Andrea: Such a clash of cultures! I already answered this a little bit earlier, but his British view of how one chooses a life partner is so very different from how families in Central Asia make that decision. I’m not saying one way is right and one is wrong, they are just different. But imagine if he did marry her. Would he become a sheep herder? Stay there forever? Would he be happy? I don’t think so. And if they got married and she traveled with him and eventually went home with him to England? She’s never seen so many people in her life, and the lifestyle there is not at all what she’s used to, or what she was brought up to expect. Would she be happy? I don’t think so. It’s really too bad, they’d make a great couple, but I don’t think they’d be happy in the long run. Makes me feel bad for both of them. I was so emotionally invested with Talas and Smith that it was tough to turn those emotions off and get excited for new characters.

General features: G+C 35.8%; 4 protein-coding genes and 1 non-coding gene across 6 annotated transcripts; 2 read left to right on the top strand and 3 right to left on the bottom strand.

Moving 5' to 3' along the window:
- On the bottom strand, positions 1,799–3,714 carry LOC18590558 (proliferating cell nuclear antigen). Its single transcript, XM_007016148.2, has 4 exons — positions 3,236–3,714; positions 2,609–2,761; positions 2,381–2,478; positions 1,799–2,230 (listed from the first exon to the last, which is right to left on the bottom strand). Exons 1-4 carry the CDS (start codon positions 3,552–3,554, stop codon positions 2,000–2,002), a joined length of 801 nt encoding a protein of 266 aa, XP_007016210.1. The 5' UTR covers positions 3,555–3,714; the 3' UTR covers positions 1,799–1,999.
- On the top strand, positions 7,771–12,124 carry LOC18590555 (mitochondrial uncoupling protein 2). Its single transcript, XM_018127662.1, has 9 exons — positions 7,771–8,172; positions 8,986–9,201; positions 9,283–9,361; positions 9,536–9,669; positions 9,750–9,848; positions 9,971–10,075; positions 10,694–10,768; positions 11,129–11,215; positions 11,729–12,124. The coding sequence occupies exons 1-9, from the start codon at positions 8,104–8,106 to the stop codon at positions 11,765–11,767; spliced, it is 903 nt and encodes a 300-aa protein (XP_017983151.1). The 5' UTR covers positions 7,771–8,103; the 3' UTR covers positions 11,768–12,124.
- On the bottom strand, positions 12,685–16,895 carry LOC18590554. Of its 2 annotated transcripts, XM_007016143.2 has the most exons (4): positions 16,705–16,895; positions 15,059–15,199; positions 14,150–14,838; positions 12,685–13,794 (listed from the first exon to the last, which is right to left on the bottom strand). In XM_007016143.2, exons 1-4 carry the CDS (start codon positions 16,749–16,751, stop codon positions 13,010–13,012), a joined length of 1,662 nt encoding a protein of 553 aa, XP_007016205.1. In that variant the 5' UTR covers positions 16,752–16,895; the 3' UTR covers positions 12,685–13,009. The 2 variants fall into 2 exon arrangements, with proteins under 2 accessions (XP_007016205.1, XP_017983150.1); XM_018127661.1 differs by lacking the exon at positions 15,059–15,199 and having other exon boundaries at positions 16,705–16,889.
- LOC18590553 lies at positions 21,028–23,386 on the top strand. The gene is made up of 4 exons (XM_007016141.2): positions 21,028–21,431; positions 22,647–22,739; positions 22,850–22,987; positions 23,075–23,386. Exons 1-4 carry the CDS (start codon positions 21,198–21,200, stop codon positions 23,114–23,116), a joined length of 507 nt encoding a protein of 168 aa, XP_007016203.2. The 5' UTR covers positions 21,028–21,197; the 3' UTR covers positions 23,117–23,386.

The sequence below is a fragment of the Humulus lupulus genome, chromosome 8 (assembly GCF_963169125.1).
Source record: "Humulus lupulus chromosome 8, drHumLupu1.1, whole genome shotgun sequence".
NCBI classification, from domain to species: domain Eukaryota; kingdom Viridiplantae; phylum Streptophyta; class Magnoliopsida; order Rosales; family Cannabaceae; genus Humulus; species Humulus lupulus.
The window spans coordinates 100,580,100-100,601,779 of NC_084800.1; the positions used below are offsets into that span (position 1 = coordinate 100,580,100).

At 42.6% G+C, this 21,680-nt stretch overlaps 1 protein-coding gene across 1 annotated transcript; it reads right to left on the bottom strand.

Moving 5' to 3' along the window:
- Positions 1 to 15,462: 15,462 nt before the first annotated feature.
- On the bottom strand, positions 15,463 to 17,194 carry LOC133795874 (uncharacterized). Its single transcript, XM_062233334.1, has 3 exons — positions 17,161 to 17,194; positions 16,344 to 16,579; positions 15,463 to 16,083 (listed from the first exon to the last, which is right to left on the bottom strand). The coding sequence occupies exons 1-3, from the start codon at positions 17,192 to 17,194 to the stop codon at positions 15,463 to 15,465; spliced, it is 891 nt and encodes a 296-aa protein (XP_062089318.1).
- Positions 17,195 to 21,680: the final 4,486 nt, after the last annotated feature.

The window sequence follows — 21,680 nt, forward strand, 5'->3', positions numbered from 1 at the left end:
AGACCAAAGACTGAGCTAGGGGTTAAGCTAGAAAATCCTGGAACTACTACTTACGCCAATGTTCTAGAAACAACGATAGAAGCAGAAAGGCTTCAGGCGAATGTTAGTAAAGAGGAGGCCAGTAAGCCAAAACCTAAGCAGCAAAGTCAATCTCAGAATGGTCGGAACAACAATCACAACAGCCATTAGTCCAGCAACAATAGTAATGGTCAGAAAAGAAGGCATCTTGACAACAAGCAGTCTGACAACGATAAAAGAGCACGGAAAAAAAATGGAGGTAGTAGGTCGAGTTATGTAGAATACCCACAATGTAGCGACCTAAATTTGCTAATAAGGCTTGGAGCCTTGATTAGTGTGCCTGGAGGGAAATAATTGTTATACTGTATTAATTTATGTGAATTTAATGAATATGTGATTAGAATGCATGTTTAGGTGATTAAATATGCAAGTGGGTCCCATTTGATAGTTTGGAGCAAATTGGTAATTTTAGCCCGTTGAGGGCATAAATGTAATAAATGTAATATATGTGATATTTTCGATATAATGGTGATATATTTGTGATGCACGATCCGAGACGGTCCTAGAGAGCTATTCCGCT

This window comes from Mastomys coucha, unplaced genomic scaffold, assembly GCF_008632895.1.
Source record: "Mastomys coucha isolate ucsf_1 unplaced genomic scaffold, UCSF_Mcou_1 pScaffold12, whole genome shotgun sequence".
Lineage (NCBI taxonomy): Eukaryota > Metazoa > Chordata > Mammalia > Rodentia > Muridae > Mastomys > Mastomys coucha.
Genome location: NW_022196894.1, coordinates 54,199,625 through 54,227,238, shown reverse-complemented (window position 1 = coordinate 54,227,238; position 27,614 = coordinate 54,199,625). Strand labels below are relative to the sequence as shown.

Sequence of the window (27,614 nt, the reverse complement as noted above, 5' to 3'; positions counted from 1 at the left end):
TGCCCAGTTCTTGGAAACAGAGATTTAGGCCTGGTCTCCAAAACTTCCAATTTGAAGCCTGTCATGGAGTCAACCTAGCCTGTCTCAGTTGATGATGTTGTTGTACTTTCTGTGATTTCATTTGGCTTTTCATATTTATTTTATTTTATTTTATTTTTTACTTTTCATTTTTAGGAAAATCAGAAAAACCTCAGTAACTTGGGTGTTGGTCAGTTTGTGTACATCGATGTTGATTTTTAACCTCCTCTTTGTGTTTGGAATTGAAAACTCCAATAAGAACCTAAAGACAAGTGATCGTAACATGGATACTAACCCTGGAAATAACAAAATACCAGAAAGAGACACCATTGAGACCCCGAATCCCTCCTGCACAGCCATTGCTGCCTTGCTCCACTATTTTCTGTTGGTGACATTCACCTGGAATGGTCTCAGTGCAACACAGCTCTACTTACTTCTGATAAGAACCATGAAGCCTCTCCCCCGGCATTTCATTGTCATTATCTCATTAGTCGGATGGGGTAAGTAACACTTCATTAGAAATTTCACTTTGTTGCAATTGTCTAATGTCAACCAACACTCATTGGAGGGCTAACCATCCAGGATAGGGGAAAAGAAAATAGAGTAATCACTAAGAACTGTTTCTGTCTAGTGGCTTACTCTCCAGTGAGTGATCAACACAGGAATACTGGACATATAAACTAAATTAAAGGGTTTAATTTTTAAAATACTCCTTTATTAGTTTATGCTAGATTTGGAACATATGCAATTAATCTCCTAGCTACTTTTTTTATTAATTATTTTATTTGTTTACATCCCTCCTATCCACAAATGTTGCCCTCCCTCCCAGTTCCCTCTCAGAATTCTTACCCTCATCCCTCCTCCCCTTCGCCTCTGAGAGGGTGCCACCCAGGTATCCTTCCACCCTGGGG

Andrea: We haven’t talked about the twins, Laila and Leily very much. These girls are marriage crazy, and think it’s a piece of cake for their parents to find them the perfect (rich) husbands. They do all sorts of crazy things to get the attentions of young marriageable men, everything from hitting guys with fishes to tying their headscarf to loosely. After Talas’s story, what did you think of all this lighthearted humor? Is it so lighthearted because the girls are so young and maybe don’t understand what they might be facing?
Michael: I love the twins, they are fun, silly and so unromantic it is romantic! The potential groom ambushing was some of the funniest stuff I have ever read. I do not think the twins story is too lighthearted, I think they are young, from a family that if not rich, never is short of food, with loving parents so they have not lived through the hard times like Talas or even to an extent like Amir. As someone who loves learning, I loved that through all of the twins hijinks we learn about marriage customs, livelihoods, gender roles, clothing, food and we have yet another amazing grandmother.
Andrea: Yeah, grandma always steals the show, doesn’t she?